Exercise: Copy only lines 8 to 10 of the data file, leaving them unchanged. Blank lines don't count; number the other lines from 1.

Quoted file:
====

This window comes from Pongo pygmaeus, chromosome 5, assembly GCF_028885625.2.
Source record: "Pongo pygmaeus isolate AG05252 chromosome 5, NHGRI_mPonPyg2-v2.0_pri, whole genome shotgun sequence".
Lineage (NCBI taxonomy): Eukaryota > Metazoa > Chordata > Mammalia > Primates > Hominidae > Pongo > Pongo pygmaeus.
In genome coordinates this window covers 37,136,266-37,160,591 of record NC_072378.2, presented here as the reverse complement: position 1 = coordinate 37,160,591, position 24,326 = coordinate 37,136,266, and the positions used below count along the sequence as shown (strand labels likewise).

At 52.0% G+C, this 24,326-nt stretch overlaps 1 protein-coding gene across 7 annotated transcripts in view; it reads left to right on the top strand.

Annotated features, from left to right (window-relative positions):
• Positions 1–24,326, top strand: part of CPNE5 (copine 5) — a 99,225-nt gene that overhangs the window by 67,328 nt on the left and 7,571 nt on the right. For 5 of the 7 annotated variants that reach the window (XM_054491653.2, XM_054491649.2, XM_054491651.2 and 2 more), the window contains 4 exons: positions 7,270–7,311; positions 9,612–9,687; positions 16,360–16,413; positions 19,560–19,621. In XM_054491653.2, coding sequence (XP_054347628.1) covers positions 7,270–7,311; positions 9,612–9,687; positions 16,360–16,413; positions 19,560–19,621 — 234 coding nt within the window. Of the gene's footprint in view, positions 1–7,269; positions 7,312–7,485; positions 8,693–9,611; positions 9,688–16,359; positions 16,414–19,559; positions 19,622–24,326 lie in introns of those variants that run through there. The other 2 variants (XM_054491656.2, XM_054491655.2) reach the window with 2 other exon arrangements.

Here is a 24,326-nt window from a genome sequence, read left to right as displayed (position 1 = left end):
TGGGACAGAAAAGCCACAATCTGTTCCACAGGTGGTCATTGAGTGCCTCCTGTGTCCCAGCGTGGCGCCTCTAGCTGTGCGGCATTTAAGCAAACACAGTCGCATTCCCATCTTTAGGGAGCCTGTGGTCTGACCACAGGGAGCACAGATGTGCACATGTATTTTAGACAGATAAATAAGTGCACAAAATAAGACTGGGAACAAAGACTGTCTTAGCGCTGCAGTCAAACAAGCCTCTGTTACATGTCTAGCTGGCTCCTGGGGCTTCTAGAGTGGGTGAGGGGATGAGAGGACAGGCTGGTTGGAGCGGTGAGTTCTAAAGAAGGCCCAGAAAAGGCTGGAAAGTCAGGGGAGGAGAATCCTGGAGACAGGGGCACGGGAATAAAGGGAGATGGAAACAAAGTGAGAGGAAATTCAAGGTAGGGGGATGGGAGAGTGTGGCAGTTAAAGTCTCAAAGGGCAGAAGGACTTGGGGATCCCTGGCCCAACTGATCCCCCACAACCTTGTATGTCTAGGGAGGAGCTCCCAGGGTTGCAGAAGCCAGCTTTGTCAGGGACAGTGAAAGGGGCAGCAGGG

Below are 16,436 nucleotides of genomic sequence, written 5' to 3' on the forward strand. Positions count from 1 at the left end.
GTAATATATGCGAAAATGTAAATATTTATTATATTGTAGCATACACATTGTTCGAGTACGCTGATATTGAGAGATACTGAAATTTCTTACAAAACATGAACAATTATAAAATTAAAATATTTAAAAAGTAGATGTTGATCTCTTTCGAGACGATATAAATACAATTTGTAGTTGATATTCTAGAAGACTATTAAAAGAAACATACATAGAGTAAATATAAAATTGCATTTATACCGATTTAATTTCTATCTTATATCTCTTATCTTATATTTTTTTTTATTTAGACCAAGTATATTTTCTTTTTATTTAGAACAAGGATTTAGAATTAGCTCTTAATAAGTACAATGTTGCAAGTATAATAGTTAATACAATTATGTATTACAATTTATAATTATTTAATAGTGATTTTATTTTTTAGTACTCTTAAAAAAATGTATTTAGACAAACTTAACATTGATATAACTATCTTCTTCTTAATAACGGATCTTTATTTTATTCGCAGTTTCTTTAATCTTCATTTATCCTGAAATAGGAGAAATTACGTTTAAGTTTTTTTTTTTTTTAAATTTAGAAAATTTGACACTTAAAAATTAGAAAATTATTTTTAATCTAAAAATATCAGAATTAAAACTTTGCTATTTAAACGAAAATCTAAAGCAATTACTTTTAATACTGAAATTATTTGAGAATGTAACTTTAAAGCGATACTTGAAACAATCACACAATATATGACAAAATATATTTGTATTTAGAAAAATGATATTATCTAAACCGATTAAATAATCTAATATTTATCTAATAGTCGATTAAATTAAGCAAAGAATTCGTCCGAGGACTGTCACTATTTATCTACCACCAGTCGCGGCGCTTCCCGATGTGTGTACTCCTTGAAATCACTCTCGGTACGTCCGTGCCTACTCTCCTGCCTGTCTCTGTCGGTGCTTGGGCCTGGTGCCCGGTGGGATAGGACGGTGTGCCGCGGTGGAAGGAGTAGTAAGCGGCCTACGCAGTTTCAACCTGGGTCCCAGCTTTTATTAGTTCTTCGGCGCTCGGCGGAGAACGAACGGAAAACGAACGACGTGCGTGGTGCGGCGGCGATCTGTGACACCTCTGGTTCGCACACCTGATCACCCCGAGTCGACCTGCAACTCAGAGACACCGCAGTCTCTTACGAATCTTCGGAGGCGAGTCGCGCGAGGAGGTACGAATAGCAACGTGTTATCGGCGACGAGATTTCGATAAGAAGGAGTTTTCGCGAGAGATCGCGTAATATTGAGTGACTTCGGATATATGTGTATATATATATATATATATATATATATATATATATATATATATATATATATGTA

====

Here is a 24,326-nt window from a genome sequence, read left to right as displayed (position 1 = left end):
TGGGACAGAAAAGCCACAATCTGTTCCACAGGTGGTCATTGAGTGCCTCCTGTGTCCCAGCGTGGCGCCTCTAGCTGTGCGGCATTTAAGCAAACACAGTCGCATTCCCATCTTTAGGGAGCCTGTGGTCTGACCACAGGGAGCACAGATGTGCACATGTATTTTAGACAGATAAATAAGTGCACAAAATAAGACTGGGAACAAAGACTGTCTTAGCGCTGCAGTCAAACAAGCCTCTGTTACATGTCTAGCTGGCTCCTGGGGCTTCTAGAGTGGGTGAGGGGATGAGAGGACAGGCTGGTTGGAGCGGTGAGTTCTAAAGAAGGCCCAGAAAAGGCTGGAAAGTCAGGGGAGGAGAATCCTGGAGACAGGGGCACGGGAATAAAGGGAGATGGAAACAAAGTGAGAGGAAATTCAAGGTAGGGGGATGGGAGAGTGTGGCAGTTAAAGTCTCAAAGGGCAGAAGGACTTGGGGATCCCTGGCCCAACTGATCCCCCACAACCTTGTATGTCTAGGGAGGAGCTCCCAGGGTTGCAGAAGCCAGCTTTGTCAGGGACAGTGAAAGGGGCAGCAGGG

Below are 16,436 nucleotides of genomic sequence, written 5' to 3' on the forward strand. Positions count from 1 at the left end.